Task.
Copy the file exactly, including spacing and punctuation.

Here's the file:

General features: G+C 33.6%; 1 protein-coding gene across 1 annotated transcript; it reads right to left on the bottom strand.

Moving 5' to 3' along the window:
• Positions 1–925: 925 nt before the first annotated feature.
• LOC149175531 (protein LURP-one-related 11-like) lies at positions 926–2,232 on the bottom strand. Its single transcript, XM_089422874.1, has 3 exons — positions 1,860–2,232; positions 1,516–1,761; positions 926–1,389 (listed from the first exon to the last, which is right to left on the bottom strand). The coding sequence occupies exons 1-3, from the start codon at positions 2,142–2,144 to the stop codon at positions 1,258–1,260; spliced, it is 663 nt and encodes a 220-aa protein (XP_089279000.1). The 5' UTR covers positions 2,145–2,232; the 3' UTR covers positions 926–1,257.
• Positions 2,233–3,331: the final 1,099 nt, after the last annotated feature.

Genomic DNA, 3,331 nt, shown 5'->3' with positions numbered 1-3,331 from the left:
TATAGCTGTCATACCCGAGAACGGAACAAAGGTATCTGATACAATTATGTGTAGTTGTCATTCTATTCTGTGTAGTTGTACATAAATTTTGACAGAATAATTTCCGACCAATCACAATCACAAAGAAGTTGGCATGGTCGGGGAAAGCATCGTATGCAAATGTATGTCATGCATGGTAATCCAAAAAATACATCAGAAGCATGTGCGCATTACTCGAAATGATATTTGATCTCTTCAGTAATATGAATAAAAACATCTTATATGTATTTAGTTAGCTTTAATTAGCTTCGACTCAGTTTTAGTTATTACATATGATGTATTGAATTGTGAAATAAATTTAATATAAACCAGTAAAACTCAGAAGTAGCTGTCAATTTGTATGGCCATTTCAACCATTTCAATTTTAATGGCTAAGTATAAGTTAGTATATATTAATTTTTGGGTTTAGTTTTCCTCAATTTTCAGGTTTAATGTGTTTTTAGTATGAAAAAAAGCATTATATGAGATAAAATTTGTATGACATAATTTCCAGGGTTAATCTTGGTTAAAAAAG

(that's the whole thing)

General features: G+C 33.6%; 1 protein-coding gene across 1 annotated transcript; it reads right to left on the bottom strand.

Moving 5' to 3' along the window:
• Positions 1–925: 925 nt before the first annotated feature.
• LOC149175531 (protein LURP-one-related 11-like) lies at positions 926–2,232 on the bottom strand. Its single transcript, XM_089422874.1, has 3 exons — positions 1,860–2,232; positions 1,516–1,761; positions 926–1,389 (listed from the first exon to the last, which is right to left on the bottom strand). The coding sequence occupies exons 1-3, from the start codon at positions 2,142–2,144 to the stop codon at positions 1,258–1,260; spliced, it is 663 nt and encodes a 220-aa protein (XP_089279000.1). The 5' UTR covers positions 2,145–2,232; the 3' UTR covers positions 926–1,257.
• Positions 2,233–3,331: the final 1,099 nt, after the last annotated feature.

Genomic DNA, 3,331 nt, shown 5'->3' with positions numbered 1-3,331 from the left:
TATAGCTGTCATACCCGAGAACGGAACAAAGGTATCTGATACAATTATGTGTAGTTGTCATTCTATTCTGTGTAGTTGTACATAAATTTTGACAGAATAATTTCCGACCAATCACAATCACAAAGAAGTTGGCATGGTCGGGGAAAGCATCGTATGCAAATGTATGTCATGCATGGTAATCCAAAAAATACATCAGAAGCATGTGCGCATTACTCGAAATGATATTTGATCTCTTCAGTAATATGAATAAAAACATCTTATATGTATTTAGTTAGCTTTAATTAGCTTCGACTCAGTTTTAGTTATTACATATGATGTATTGAATTGTGAAATAAATTTAATATAAACCAGTAAAACTCAGAAGTAGCTGTCAATTTGTATGGCCATTTCAACCATTTCAATTTTAATGGCTAAGTATAAGTTAGTATATATTAATTTTTGGGTTTAGTTTTCCTCAATTTTCAGGTTTAATGTGTTTTTAGTATGAAAAAAAGCATTATATGAGATAAAATTTGTATGACATAATTTCCAGGGTTAATCTTGGTTAAAAAAG